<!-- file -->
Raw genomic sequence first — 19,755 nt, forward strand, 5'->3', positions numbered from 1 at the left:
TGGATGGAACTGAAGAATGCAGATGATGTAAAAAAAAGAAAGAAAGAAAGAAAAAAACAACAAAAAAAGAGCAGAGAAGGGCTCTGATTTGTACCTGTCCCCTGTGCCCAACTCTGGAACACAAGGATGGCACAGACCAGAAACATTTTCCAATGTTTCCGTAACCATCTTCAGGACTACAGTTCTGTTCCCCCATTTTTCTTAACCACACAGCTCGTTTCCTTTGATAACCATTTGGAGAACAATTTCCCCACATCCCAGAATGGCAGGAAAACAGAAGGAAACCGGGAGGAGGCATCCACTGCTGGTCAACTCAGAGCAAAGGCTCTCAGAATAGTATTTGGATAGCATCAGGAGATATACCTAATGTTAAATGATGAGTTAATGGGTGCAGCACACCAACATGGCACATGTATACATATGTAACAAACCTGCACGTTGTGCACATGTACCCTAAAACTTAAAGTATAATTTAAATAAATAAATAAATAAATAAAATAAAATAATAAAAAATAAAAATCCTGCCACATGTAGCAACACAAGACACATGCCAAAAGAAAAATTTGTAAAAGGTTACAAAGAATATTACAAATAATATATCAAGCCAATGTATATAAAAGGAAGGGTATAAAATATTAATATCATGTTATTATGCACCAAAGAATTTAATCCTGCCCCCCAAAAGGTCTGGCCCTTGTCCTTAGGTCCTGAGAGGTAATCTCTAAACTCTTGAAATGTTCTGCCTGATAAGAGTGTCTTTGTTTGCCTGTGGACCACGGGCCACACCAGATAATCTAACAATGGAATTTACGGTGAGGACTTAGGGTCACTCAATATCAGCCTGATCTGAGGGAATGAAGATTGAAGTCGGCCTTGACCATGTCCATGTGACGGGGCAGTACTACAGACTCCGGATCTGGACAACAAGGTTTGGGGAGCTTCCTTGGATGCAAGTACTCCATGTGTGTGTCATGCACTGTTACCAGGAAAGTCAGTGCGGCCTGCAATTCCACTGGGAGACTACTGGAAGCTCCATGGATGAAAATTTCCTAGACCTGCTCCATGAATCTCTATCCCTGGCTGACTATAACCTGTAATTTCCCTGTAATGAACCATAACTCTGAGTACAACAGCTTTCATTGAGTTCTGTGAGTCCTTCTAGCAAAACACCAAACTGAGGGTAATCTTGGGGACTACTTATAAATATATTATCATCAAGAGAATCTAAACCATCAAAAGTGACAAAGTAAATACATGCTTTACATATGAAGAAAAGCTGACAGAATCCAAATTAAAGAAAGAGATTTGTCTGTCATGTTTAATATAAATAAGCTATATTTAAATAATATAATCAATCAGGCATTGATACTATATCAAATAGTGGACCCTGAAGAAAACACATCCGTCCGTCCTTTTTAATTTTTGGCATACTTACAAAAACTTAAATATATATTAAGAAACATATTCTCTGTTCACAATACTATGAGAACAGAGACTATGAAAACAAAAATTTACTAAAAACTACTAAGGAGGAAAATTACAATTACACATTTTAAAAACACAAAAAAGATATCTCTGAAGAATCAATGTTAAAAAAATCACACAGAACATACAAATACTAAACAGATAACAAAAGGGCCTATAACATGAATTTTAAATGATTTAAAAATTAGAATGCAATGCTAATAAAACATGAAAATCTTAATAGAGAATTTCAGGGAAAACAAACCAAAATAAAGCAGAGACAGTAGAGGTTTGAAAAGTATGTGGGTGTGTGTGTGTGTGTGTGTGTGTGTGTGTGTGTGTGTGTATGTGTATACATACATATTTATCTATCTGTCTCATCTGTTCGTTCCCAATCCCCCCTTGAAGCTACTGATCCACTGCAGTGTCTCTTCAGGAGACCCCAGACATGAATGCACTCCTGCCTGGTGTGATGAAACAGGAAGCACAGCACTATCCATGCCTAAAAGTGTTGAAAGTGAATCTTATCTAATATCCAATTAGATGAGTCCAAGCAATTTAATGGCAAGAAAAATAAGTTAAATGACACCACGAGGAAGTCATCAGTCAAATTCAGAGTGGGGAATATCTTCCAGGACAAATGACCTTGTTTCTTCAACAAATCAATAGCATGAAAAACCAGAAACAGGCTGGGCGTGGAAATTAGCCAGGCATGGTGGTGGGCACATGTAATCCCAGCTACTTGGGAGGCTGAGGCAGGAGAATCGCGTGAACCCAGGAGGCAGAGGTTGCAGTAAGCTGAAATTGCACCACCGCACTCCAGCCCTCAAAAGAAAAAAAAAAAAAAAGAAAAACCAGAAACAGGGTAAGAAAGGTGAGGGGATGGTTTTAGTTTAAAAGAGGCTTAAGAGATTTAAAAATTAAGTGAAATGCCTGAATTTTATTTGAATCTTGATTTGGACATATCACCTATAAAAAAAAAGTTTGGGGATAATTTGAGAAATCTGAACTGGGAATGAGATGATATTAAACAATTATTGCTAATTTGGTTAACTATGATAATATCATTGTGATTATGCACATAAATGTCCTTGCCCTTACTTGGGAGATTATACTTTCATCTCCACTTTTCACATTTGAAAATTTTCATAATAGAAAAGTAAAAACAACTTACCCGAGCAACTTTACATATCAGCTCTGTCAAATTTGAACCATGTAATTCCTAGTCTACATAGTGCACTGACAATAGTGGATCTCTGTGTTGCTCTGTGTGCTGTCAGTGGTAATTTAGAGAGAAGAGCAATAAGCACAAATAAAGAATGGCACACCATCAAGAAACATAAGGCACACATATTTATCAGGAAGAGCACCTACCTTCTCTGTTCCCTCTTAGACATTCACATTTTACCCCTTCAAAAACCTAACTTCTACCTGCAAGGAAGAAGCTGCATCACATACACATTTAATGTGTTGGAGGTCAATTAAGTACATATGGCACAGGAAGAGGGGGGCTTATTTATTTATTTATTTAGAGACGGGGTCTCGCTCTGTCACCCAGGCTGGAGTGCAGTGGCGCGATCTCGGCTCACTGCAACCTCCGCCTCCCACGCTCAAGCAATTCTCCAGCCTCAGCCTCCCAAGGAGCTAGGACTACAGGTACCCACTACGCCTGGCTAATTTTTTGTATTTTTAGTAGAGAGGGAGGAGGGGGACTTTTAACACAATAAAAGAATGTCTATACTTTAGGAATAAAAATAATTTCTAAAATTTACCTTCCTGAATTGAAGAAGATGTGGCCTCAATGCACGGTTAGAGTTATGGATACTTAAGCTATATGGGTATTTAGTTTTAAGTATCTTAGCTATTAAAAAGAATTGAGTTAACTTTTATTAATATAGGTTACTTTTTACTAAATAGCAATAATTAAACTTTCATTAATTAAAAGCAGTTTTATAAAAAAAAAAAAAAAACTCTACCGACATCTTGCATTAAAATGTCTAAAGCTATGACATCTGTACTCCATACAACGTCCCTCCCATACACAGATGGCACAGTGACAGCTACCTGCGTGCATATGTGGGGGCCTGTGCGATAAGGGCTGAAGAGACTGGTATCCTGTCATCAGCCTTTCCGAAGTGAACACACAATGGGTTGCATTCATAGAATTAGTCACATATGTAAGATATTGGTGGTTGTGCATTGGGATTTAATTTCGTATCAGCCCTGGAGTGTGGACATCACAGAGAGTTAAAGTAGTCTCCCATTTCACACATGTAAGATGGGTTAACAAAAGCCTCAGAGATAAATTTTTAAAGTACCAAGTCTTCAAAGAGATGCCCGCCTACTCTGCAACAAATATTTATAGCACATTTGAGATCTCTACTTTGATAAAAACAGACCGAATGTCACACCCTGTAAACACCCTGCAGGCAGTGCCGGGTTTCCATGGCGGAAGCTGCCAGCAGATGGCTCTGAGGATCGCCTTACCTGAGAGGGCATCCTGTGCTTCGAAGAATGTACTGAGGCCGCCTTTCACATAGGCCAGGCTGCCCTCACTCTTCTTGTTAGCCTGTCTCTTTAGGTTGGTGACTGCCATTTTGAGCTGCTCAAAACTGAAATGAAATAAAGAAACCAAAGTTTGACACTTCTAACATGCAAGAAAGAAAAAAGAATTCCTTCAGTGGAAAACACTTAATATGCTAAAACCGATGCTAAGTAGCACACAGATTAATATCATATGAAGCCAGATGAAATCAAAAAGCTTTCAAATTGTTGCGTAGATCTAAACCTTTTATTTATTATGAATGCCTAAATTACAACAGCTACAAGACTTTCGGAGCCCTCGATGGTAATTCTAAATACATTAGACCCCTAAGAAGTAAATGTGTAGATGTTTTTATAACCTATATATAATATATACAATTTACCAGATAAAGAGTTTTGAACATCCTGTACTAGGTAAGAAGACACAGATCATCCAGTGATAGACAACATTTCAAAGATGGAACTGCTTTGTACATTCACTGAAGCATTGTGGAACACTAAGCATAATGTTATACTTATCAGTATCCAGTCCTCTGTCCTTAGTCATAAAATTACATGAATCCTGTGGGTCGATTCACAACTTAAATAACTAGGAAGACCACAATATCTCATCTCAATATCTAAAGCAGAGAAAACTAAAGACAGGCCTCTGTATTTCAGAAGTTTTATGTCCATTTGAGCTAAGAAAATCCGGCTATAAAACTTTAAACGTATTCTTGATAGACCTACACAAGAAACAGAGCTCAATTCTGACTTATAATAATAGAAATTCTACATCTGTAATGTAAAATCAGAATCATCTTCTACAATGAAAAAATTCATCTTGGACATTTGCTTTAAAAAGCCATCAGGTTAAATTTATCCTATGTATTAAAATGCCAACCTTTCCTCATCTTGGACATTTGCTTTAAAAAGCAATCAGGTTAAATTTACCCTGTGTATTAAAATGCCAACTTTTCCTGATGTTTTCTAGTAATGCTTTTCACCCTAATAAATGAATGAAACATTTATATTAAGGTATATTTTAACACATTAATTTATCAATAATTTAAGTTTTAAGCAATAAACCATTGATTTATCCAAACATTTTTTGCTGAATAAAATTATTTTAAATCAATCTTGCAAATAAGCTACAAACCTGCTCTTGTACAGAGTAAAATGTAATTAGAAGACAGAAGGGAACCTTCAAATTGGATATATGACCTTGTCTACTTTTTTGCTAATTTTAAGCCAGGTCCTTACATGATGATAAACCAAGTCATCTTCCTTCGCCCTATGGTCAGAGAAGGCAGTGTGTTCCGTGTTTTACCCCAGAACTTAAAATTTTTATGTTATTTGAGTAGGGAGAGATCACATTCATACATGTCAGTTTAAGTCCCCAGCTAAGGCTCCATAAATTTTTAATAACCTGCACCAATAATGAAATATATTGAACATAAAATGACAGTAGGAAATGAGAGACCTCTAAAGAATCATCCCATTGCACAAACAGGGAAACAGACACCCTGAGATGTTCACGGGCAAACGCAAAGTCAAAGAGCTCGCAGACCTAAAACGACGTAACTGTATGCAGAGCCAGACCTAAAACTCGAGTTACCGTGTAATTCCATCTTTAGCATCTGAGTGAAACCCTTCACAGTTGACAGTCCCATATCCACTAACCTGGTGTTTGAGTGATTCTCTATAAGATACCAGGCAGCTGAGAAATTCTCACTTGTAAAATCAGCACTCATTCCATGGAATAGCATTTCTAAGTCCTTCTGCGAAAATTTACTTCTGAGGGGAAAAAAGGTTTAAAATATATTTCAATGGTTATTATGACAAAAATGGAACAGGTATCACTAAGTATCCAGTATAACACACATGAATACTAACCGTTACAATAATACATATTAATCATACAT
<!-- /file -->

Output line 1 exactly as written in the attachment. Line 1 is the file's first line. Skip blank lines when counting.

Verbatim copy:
Raw genomic sequence first — 19,755 nt, forward strand, 5'->3', positions numbered from 1 at the left: